Deep-water snappers(unspecified) 5 Pink snapper/Opakapaka (Pristipomoides filamentosus)
Emperors (unspecified, family Lethridae) Redgill emperor (Lethrinus lentjan)
Flagtail grouper (Cephalopholis urodeta) Ruby snapper/Ehu (Etelis carbunculus)
Flower snapper/Gindai (Pristipomoides zonatus) Silverjaw jobfish/Lehi (Aphareus rutilans)
Giant trevally (Caranx ignobilis) Trevallies (unspecified, smaller Carangida) 4
Goldflag jobfish (Pristipomoides auricilla) White-edged lyretail (Variola albimarginata)
Gray jobfish (Aprion virescens) Whitemouth trevally (Uraspis secunda)
Greater amberjack (Seriola dumerili) Yellow margined snapper (Lutjanus fulvus)
Groupers (unspecified, family Serranidae) Yellow-edged lyretail (Variola louti)
Humpback snapper (Lutjanus gibbus)

Reef Fishes

Barred flagtail (Kuhlia mugil) Rudderfishes (Kyphosus spp.)
Bloch’s Bigeye (Priacanthus blochii) Squirrelfishes (multi-species Neoniphon, Sargocentron) 6
Goatfishes (family Mullidae) Surgeonfishes/Tangs (family Acanthuridae)
Inshore groupers (family Serranidae) Terapon perch (Terapon jarbua)
Mullets (family Mugilidae) Triggerfishes (family Balistidae)
Parrotfishes (family Scaridae) Unicornfishes (multi-species Naso spp.)
Rabbitfishes (family Siganidae) Wrasses (family Labridae)
Reef fishes (unspecified)

Other Fishes, Algae & Invertebrates

Conger eels (all species identified to date included Conger spp.) Needlefishes (Strongylura incisa, Platybelone argalus, other Belonidae)
Crabs (multiple families, Brachyura) Octopus (Octopus cyanea, Octopus ornatus)
Eels (most are Gymnothorax spp.) Pufferfishes (family Tetraodontidae)
Filefishes (family Monacanthidae) Spiny lobster (mainly Panulirus penicillatus)
Gold banded fusilier (Caesio caerulaurea)

1 Because of the low volume of catch, this tuna is included with “other scombrids” in some of the charts.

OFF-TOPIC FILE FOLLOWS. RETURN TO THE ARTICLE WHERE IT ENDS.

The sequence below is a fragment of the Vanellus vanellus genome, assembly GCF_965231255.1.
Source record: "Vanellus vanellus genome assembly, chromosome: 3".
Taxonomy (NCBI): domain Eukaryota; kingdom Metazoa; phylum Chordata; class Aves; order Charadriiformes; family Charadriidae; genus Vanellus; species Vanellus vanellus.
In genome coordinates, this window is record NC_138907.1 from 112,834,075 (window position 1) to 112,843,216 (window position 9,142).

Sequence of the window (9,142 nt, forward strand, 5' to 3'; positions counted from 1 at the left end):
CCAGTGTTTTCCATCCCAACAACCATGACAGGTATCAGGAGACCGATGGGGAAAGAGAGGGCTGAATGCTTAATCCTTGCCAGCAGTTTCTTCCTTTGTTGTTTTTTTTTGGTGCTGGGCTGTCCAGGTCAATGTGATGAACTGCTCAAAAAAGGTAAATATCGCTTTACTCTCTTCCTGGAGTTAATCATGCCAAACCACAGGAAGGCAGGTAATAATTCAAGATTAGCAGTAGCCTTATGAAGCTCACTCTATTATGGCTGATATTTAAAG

2 This group includes species that comprise a very small portion of the catch, unidentified tunas, and apparent misidentifications (e.g. Bluefin tuna have never been credibly identified in American Samoa, but are occasionally reported by fishermen. These are thought to have been large bigeye tuna.
3 The categories “Jacks” and “Trevallies” both apply to carangid species, but the names are used somewhat interchangeably, depending upon the fish size. In American Samoa, the fish most commonly called “jacks” are of the genera Caranxem or Seriola. Most of the species called “trevallies” are of the genus Carangoides or Uraspis, but some of these are also referred to at times as “jacks.” Generally, the larger the fish, the more likely it is to be referred to as a jack, and the smaller fish the more likely it will be called a “trevally.” These categories are used in this report only when the fish were not identified to species. Please note that there may be some overlap.
4 This group includes multiple genera and species of snappers, groupers, and carangids, often grouped together in reporting by markets because they come from a single fishery.
5 This group includes any of the snappers caught by the deep bottom fishing method. They are the various species of the genera Aphareus, Aprion, Etelis, and Pristipomoides, listed separately, and also the species Lutjanus kasmira.
6 This group has mistakenly included some Priacanthus in the past. Identifications have improved significantly in recent years.

Last updated October 29 2014